Olympus OM-D E-M1 Mark II: Hands-on First Impressions

On the last day of Photokina 2016 our team headed down to the Olympus stand with one thing in mind – to get our filthy paws on a prototype of the new Olympus flagship model, the OM-D E-M1 II.

We had originally heard whispers in the halls of the Koelnmesse, the venue of this year’s convention, that Olympus actually had a physical model of the camera secreted away. Normally whenever anyone inquired after the OM-D E-M1 II, Olympus staff members simply directed them towards the glass container in the middle of their stand, where people could see, but not touch, the camera.

However, we’re a persistent lot, and after lots of pleading, we were ushered into a makeshift meeting room where this 20.4MP Live MOS phoenix rose out of the ashes – it certainly brings Olympus out of the dark ages, reigniting competition with other M4/3 and APS-C cameras.


Fans of the M4/3 and compact cameras will find lots to love here as usual, since Olympus have generally kept the same chassis as the OM-D E-M1 while subtly improving on the ergonomics. It’s smaller than most DSLRs of course, yet is slightly larger than the entry-level Olympus models. It has room for a great grip, but it isn’t quite small enough to just slip into a jacket pocket. It must be noted however, that the size advantage of M4/3 systems isn’t just in the camera department – the lenses are typically extremely compact as well. So while for example the body is actually larger than a Sony A6300, most M4/3 lenses are far, far smaller than equivalent E-mount ones (excluding pancakes).

As we mentioned in our coverage, the OM-D E-M1 II is truly something to be excited about. Not only is this Olympus’ first 4k camera, but it also offers 121 cross-type AF points with phase-detect points and a contrast-detect system, forming a Dual Fast AF that alternates between the options when the situation demands. It’s incredibly fast and accurate, and we could even use 18fps burst with AF-C. Not only does it live up to the impressive spec sheet, but it looks and feels superb as well.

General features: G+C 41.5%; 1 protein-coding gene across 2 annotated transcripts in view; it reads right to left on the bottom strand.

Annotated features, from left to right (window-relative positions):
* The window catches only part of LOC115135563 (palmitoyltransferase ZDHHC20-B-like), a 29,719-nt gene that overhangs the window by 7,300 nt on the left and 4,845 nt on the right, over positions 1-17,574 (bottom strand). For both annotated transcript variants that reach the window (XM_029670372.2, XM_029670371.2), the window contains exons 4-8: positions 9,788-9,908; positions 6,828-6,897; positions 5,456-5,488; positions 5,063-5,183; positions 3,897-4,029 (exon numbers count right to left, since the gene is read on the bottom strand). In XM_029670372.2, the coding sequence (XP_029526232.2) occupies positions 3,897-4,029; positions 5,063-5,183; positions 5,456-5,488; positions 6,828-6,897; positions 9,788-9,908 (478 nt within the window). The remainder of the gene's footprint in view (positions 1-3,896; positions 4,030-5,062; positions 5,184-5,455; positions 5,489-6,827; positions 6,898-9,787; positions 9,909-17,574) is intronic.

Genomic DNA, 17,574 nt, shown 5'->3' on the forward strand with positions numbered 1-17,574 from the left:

Case in point – the camera has both headphone and microphone jacks. This sounds obvious, but even many mirrorless cameras that claim to provide a comprehensive video package don’t provide both.

Like other recent Olympus cameras there is a fully articulating 3” touchscreen that is quick and responsive, along with the EVF, which has a 120fps refresh rate. Everything seems logical, except perhaps the presence of a HDR button on the top, instead of an ISO button. That can of course be fixed by the large number of customisable buttons, but we would have preferred to see that available on default. It’s true however, that Olympus cameras do have a dial on the back, which can be used to adjust ISO quickly with the front wheel.


Crucially, Olympus has managed to keep the camera small while avoiding dropping important features. The engineering involved is just as impressive as how Sony has made the a99 II even smaller than the original a99, while throwing in enough features to make two cameras: the a7S II and a7R II.


The camera is slated for release later this year, and several members of our office use M4/3 alongside their larger DSLRs for the sheer convenience and portability. But a lot has changed since M4/3 first came out, and with a camera like the OM-D E-M1 Mark II, maybe M4/3 is simply good enough to serve as a primary mount. It certainly appears like a real contender, because digital cameras now have pretty much reached the point where just “being there” is more important.

With such speed, the OM-D E-M1 is unlikely to miss a shot, and with the size of the system, it should certainly help you reach your location without lugging a backpack full of gear.